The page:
One year ago, it was an American, Simi Hamilton, who topped the men’s skate sprint prelim at the U-23 World Championships in Germany.
In this season’s edition, Canada’s Len Valjas couldn’t quite match that feat, but he came darn close. In Saturday’s classic sprint qualifier in Estonia, he was second, within a half-second of Olympic silver medalist Alexander Panzhinskiy of Russia, the winner.
The finish sets up Valjas well for a run at a medal here, since as the second qualifier, he will not have to face Panzhinskiy until the finals.
The two were well clear of the field, with Norway’s Magnus Moholt the only man to finish less than three seconds behind.
The sprint course in Estonia might as well be laid out for Valjas, who at 6’6” has an untouchable double-pole. The 1.4-kilometer loop has just two short climbs, and with an endless, 250-meter long finishing straight, Valjas could enter in last, “and still have a shot,” said Canadian coach Eric Bailey.
Valjas may be the best North American hope for the heats, but he’s not the only one that will get a start in the quarterfinals. No fewer than nine Americans and Canadians qualified in the top 30, plus Britain’s Andrew Musgrave.
On the women’s side, Sadie Bjornsen (USA) led the way in 11th, seven seconds down on winner Kerttu Niskanen of Finland.
Alysson Marshall of Canada was 14th, American Jennie Bender 18th, Canadian Emily Nishikawa 19th, Ida Sargent (USA) 21st, and Canada’s Sara Hewitt in 30th. Erin Tribe (CAN) and Becca Rorabaugh (USA) were the only North American starters not to qualify, with Tribe the second Canadian in two days stuck in the 31st spot.
On the men’s side, Musgrave was 28th, with American Reese Hanneman 29th, and Canada’s Jesse Cockney 30th, just topping Gianluca Cologna, the brother of Swiss superstar Dario, for the last spot in the rounds.
Despite temperatures just below freezing, wax didn’t end up being a factor—there was enough new snow mixed into the tracks to make things straightforward. Just one of the men, Austria’s Markus Bader, opted to double-pole the course, and it clearly was not an advantage. (Bader was seeded fourth, and finished 19th, clearly bogging down on the main climb.)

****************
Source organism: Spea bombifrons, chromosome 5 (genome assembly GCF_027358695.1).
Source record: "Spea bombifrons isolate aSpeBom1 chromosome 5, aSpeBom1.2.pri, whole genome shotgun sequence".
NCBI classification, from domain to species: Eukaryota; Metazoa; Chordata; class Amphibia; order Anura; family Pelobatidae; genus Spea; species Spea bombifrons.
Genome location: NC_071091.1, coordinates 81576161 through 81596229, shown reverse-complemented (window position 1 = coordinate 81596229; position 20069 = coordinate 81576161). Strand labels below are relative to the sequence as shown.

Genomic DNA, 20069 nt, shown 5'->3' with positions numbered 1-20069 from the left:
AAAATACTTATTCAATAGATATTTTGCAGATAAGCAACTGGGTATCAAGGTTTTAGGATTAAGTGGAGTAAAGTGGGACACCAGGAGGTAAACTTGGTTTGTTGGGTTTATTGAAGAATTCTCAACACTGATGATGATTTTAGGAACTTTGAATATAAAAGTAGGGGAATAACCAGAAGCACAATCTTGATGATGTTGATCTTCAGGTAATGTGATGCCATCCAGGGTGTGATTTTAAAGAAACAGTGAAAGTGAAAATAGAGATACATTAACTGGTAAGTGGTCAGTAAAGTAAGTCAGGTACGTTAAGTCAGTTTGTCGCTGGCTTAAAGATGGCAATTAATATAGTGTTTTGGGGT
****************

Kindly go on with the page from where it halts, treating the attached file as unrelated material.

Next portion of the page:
The fields were small, with 56 men and 40 women. Especially on the women’s side, the depth that was present in Friday’s junior race was clearly absent.
Hewitt, in 30th, was nearly 21 seconds down on Niskanen’s time, compared to a 10-second spread last weekend’s World Cup qualifier on the same course. Swedish sprinter Hanna Brodin, who was second to Petra Majdic in that race, appeared to be holding back a bit on Saturday, and she finished ninth.
Things were a little tighter on the men’s side, with Panzhinskiy finishing 13 seconds up on Cockney, but that was still a 50 percent larger spread than the one from Norway’s Ola Vigen Hattestad to Switzerland’s Valerio Leccardi, the first and last qualifiers in the World Cup.
The course, Hanneman said, favors athletes who are jacked enough to power through the long double-pole sections, but who can also stay relaxed and smooth on Otepaa’s gradual terrain, of which there is plenty.
“Fluid and long—I think on this type of course, that’s how you’ll ski fastest. There’s nothing steep enough that you need to run, or anything like that. It skis pretty easy,” he said. “But then, in a way, it’s also hard, because there’s so much time that’s on these weird, awkward…sections. The hills are really short.”
Nathaniel Herz is a reporter for FasterSkier, who also covers city government for the Anchorage Daily News in Alaska. You can follow him on twitter @nat_herz.